Author: Emily Erickson
In Disney’s film interpretation of “The Jungle Book” By Rudyard Kipling, Kaa the snake hypnotizes Mowgli with his enchanting gaze so the large serpent can eat the boy. Though this isn’t the most realistic hunting method, some snakes are very highly vision oriented. In species such as Mambas, Cobras, Garter Snakes and Rat Snakes, their eyes are well developed for hunting in broad daylight. Their round pupils are great for absorbing the bright colors of daytime, and are keyed into very subtle movements.
Vision is an important sense for any species, but what happens when a Snake’s eyes aren’t its most reliable hunting tool? For large pythons and boas, heat plays an immensely important factor when hunting. These large and powerful constrictors are ambush predators, meaning their most reliable hunting method is sleeping. Snakes don’t have eyelids- instead, they have a clear, convex scale covering their eyes called a “spectacle,” like natural contact lenses. When one of these large ambush hunters feels hungry, they will coil into a tight striking position, rest their head on their back and lie perfectly still, waiting for something tasty to stumble by. They’re not using their eyes to hunt though. They’re using a set of highly specialized organs on their upper and lower lips called infrared sensors or heat pits. When potential prey comes close, their heat pits pick up the radiating heat off of the other animal. The snake will then come out of its resting state, and flick its tongue to determine what has drawn near. They don’t use their eyes when hunting, only those neat little pits on their lips!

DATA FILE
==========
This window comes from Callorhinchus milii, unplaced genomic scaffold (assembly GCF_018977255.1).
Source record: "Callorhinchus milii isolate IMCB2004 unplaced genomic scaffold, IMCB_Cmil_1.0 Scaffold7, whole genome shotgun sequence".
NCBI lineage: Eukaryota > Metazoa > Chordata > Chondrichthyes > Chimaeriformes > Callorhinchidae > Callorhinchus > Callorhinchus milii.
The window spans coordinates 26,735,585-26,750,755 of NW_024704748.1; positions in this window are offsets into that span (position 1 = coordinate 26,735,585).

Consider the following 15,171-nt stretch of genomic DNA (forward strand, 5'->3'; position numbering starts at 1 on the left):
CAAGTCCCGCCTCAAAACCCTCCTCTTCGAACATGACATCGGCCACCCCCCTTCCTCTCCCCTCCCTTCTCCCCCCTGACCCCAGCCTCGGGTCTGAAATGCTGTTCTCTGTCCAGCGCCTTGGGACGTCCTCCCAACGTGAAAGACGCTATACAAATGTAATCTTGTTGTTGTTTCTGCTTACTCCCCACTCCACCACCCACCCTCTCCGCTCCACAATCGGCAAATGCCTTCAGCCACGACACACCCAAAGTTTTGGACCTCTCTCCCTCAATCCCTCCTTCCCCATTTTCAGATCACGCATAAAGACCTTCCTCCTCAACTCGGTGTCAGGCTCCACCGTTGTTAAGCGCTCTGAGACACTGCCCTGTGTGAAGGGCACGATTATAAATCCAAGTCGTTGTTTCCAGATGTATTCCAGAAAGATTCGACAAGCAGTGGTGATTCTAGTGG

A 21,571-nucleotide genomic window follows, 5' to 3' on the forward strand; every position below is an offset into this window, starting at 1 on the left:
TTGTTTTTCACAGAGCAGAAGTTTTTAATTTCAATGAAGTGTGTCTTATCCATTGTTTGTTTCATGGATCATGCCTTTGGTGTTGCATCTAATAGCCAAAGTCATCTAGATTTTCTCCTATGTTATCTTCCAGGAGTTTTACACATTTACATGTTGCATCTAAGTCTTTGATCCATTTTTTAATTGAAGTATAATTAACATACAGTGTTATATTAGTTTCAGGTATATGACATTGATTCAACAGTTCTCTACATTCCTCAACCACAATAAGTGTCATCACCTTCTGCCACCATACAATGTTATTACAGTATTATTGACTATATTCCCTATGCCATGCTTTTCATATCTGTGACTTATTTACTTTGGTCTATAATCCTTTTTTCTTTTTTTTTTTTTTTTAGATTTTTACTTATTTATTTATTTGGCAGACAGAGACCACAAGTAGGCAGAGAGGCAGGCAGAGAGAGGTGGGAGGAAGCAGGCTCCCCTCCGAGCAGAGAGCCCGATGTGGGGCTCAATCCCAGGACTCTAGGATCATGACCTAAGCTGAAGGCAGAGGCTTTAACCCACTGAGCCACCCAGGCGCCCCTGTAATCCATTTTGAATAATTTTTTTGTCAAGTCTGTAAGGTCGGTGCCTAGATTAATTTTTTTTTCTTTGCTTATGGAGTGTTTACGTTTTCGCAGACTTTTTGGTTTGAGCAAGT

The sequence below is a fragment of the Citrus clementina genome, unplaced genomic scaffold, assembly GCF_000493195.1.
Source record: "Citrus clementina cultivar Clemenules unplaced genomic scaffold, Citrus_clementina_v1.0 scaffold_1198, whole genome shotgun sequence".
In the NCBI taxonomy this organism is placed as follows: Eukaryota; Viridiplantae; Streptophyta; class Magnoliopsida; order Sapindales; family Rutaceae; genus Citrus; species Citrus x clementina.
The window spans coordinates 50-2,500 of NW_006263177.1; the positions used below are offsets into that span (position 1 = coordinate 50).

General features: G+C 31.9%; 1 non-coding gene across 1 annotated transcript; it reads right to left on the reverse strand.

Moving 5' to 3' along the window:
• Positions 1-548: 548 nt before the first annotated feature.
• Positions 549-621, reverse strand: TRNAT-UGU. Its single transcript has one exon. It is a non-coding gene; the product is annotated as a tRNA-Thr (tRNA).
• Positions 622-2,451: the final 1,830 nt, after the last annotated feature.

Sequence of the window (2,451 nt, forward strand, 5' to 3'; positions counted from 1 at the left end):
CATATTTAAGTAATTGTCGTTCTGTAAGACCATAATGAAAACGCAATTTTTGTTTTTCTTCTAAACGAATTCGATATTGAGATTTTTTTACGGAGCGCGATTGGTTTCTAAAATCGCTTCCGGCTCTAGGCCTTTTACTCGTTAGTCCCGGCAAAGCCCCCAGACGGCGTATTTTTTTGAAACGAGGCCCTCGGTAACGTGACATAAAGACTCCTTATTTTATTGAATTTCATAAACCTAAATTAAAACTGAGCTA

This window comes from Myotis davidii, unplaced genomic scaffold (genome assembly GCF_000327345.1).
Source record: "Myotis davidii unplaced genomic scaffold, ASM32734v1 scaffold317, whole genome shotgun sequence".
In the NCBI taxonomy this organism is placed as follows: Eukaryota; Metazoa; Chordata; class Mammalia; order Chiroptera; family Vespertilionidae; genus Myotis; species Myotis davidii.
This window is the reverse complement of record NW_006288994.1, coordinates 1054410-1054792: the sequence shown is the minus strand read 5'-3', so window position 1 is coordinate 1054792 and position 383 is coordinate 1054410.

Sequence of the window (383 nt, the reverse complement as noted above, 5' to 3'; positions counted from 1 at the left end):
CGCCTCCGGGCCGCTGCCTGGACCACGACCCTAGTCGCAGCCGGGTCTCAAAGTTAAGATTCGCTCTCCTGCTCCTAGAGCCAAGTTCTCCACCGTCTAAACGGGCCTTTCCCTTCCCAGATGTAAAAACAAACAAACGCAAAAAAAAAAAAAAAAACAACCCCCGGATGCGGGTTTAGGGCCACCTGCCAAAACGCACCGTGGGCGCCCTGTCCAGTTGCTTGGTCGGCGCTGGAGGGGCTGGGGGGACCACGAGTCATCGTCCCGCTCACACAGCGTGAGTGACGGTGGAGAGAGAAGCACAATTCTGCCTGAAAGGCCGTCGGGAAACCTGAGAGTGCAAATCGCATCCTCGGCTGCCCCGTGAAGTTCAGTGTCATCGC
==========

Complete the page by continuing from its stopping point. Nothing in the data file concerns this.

So what about when snakes go blind?
Every snake goes through a shedding cycle in which a layer of oil builds up between the old skin they will soon discard, and the brand new skin that they will eventually grow out of. During this process, this layer of oil will build up between the old and new spectacles as well, rendering the snake temporarily blind. Snakes are normally much more seclusive when they’ve “gone blue” (also known as going opaque), and are likely to strike out against handlers, which they perceive as potential predators. A day or so before they shed their skin, this oil clears up, leaving behind a thin and slippery layer to make shedding a breeze.
In captivity, improper humidity levels will dry this oil up too fast, which is the primary cause of incomplete sheds. When a snake fails to shed properly, the fragments of skin left behind can lead to a buildup of bacteria, which can lead to scale rot. Unshed spectacles are also a huge hazard. This bacteria can lead to severe eye infections and may render the snake permanently blind, or may even cost the snake its eyes.
Now, what if a snake is born without eyes?
For pythons with this unusual defect, being blind isn’t that much of a drawback. Pythons normally don’t rely very heavily on their eyes in the first place, so the lifestyle of a python without eyes is very similar if not identical to a sighted python.
Omen is a Calico Bumblebee Vanilla (Calibee Vanilla) Ball Python who was hatched without eyes. She is a very easygoing and confident 6-month-old python and her lifestyle is no different to any of the other Ball Pythons in our collection. She is just as easy to handle as our other pythons, and when she strikes at her food she never misses. We hope to have Omen with us for a very long time to be another great ambassador for our scaly friends, and we know that she’s living her best life, despite her lack of sight.